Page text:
- Next week, the Obama administration will roll out a set of EPA proposals to regulate emissions from existing power plants, including coal plants. The key structure of the proposals will be a cap-and-trade system designed to give states the flexibility to meet benchmarks, as opposed to placing emissions limits on individual plants. Recall that last week, there were reports suggesting the EPA rules could result in a required 25% cut in greenhouse gas emissions by the utility sector.
- Homebuilder Toll Brothers more than doubled its profits in the first quarter, widely beating both earnings and revenue expectations. The company reaffirmed its FY targets, slightly raising the low end of its average selling price outlook. The backlog and deliveries grew by healthy double-digit percentages, indicating that the housing recovery is on track, at least at the high end of the market. "We are in a leveling period in the early stages of the housing recovery with significant pent-up demand building," said TOL's CEO.
- Comments by ECB figures suggest the chances of easing at next Thursday's ECB Council meeting are looking better and better. President Draghi warned about the potential for a "negative spiral" between low inflation, falling inflation expectations and poor credit availability. Austria's Nowotny said the ECB cannot allow destabilization of inflation expectations and admitted that a rate cut is under discussion. Luxembourg's Mersch warned that multiple steps could be taken at next week's meeting. The consensus view is that the deposit rate will be cut into negative territory for the first time ever, and staff inflation forecasts will be significantly reduced, signaling the ECB's seriousness about the need for more action to fight deflation. EUR/USD traded in a very tight range, from a high of 1.3670 on Monday to lows around 1.3600 mid-week.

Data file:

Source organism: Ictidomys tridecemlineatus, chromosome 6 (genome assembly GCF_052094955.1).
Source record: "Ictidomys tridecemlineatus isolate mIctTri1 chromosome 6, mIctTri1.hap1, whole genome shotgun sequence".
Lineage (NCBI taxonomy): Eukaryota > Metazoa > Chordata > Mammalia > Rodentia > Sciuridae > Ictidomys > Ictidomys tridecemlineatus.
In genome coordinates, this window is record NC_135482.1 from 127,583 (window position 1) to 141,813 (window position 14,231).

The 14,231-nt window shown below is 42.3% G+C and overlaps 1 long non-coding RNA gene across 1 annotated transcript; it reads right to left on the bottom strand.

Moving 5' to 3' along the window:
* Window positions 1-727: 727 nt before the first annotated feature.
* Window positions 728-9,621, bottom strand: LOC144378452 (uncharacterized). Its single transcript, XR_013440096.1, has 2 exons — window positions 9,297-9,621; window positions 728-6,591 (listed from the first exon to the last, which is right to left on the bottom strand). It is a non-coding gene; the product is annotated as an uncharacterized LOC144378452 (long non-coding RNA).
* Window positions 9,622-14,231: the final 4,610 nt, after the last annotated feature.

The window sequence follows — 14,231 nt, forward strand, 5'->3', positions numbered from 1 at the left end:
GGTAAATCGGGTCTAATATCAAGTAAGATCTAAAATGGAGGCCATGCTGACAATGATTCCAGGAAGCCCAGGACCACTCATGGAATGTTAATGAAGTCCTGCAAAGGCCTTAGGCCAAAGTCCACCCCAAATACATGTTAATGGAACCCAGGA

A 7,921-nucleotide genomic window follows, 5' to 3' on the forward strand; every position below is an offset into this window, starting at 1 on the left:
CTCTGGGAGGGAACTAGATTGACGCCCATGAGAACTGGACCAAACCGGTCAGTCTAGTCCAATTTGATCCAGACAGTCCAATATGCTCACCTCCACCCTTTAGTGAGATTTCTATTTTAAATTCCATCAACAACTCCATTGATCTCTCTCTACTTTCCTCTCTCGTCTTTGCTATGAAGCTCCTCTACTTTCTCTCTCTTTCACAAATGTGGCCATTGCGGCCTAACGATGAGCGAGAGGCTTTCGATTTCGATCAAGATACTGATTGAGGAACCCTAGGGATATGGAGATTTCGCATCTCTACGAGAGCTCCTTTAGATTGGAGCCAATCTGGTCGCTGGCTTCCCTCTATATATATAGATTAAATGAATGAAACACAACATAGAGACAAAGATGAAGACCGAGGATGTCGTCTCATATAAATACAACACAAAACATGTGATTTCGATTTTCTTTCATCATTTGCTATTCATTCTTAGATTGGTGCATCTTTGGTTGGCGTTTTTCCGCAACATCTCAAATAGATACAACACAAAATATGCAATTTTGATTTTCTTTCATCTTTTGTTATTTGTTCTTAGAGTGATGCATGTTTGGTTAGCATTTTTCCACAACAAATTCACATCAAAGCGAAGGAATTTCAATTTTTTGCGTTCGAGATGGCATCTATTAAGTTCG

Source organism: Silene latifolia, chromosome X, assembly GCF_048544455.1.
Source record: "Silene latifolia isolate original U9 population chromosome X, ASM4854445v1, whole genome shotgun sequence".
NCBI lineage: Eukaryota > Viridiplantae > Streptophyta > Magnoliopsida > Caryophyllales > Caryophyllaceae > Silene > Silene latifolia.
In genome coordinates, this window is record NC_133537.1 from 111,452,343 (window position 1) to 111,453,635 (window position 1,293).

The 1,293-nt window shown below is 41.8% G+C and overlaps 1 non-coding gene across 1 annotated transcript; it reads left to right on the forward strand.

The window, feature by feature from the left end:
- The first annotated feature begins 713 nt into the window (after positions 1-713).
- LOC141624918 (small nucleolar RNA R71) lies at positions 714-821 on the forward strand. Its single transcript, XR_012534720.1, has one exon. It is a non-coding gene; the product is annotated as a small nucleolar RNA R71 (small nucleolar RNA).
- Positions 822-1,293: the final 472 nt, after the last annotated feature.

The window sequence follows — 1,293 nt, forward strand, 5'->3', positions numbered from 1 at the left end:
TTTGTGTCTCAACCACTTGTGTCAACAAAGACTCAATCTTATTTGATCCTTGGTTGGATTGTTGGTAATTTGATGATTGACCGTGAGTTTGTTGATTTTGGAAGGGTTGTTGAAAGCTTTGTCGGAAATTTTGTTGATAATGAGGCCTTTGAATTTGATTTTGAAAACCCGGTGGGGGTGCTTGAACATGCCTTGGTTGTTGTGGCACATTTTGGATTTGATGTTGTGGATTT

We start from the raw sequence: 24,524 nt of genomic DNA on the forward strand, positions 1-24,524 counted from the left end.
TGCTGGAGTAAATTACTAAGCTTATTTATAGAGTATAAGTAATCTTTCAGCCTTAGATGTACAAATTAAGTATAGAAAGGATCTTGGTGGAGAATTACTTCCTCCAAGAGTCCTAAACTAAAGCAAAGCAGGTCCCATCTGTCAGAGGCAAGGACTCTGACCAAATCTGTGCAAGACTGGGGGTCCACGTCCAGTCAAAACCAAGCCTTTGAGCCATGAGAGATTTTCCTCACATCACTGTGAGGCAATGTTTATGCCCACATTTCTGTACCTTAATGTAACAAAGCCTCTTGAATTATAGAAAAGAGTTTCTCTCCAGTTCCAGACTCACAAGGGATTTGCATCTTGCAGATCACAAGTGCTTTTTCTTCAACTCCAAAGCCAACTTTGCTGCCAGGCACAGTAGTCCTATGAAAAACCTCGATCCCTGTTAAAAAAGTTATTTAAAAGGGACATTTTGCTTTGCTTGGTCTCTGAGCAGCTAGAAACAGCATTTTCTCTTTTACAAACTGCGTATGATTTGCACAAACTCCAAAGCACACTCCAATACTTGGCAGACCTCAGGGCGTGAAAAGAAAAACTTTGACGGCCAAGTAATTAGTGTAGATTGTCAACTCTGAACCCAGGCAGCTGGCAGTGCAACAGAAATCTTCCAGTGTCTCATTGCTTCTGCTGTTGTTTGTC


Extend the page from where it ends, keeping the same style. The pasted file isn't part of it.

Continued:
- Three key Japanese economic reports provided a worrying but not wholly unexpected view of the continuing impact of PM Abe's reforms. April retail sales saw their biggest annual decline in over three years (-13.7% m/m, -4.4% y/y). This is the first report in the series since the VAT tax went up to 8% from 5% on April 1st. Recall the March y/y figure was +11%, boosted by buying ahead of the tax hike. April industrial production was weaker than expected, prompting Tokyo to lower its economic assessment on the sector to "flattening as a trend." Finally April national CPI (+3.1%) and May Tokyo CPI (+3.4%) rose at their fastest rates in two decades. The CPI data were driven higher by the consumption tax hike being passed on to consumers, and analysts are divided on the extent to which the adjusted version really meets the BoJ's 2% target. USD/JPY was locked in the top half of the 101 handle.
- Chinese authorities have sworn off massive stimulus programs as a means for bolstering the nation's slowing economy, and as a result Beijing is looking to more targeted approaches. The housing market is slowing and April industrial profit growth data out this week slowed to single digits y/y. Cutting the reserve requirement ratio is widely understood to be the next weapon in the arsenal. Various commentators said that the chances of a RRR cut in the second half of 2014 is looking increasingly likely, and JPMorgan said there would be at least two RRR reductions. Beijing's other, less subtle weapon is to weaken the renminbi: this week the PBoC let the yuan mid-point drop to 6.1705, its weakest setting since last September.
- There were renewed tensions between China and Vietnam after a Chinese ship rammed and sunk a Vietnamese fishing vessel. A spokesperson for the Vietnamese Foreign Ministry said that the fishing boat was initially surrounded by 40 Chinese ships approximately 17 nautical miles from the China Haiyang Shiyou-981 oil rig. The oil rig was the cause of violent anti-China protests earlier this month. At the ASEAN conference in Singapore, Japan PM Abe commented that Japan would start to play a more proactive role in maintaining security in Asia and support efforts by the Philippines and Vietnam to resolve conflicts.